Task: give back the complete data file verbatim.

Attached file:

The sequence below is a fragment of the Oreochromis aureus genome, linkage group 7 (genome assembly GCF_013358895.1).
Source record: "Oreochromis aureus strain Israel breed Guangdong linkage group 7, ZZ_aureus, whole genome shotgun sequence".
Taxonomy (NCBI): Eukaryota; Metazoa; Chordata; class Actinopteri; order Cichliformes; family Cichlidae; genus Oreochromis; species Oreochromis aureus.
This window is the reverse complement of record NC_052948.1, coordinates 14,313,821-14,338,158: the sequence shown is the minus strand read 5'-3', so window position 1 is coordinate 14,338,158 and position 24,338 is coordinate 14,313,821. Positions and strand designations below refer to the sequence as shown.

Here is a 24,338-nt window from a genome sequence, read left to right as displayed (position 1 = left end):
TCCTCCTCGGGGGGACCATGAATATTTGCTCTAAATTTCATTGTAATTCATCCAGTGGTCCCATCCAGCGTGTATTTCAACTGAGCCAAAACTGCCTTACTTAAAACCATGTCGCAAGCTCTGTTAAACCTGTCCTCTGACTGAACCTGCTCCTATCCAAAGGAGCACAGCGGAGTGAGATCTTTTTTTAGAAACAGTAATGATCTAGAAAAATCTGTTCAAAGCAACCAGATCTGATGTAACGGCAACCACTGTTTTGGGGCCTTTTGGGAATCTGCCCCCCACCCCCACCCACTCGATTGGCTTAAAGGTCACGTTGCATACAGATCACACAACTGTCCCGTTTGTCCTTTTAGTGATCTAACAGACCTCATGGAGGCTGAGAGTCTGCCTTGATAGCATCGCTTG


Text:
The sequence below is a fragment of the Oreochromis aureus genome, linkage group 7 (genome assembly GCF_013358895.1).
Source record: "Oreochromis aureus strain Israel breed Guangdong linkage group 7, ZZ_aureus, whole genome shotgun sequence".
Taxonomy (NCBI): Eukaryota; Metazoa; Chordata; class Actinopteri; order Cichliformes; family Cichlidae; genus Oreochromis; species Oreochromis aureus.
This window is the reverse complement of record NC_052948.1, coordinates 14,313,821-14,338,158: the sequence shown is the minus strand read 5'-3', so window position 1 is coordinate 14,338,158 and position 24,338 is coordinate 14,313,821. Positions and strand designations below refer to the sequence as shown.

Here is a 24,338-nt window from a genome sequence, read left to right as displayed (position 1 = left end):
TCCTCCTCGGGGGGACCATGAATATTTGCTCTAAATTTCATTGTAATTCATCCAGTGGTCCCATCCAGCGTGTATTTCAACTGAGCCAAAACTGCCTTACTTAAAACCATGTCGCAAGCTCTGTTAAACCTGTCCTCTGACTGAACCTGCTCCTATCCAAAGGAGCACAGCGGAGTGAGATCTTTTTTTAGAAACAGTAATGATCTAGAAAAATCTGTTCAAAGCAACCAGATCTGATGTAACGGCAACCACTGTTTTGGGGCCTTTTGGGAATCTGCCCCCCACCCCCACCCACTCGATTGGCTTAAAGGTCACGTTGCATACAGATCACACAACTGTCCCGTTTGTCCTTTTAGTGATCTAACAGACCTCATGGAGGCTGAGAGTCTGCCTTGATAGCATCGCTTG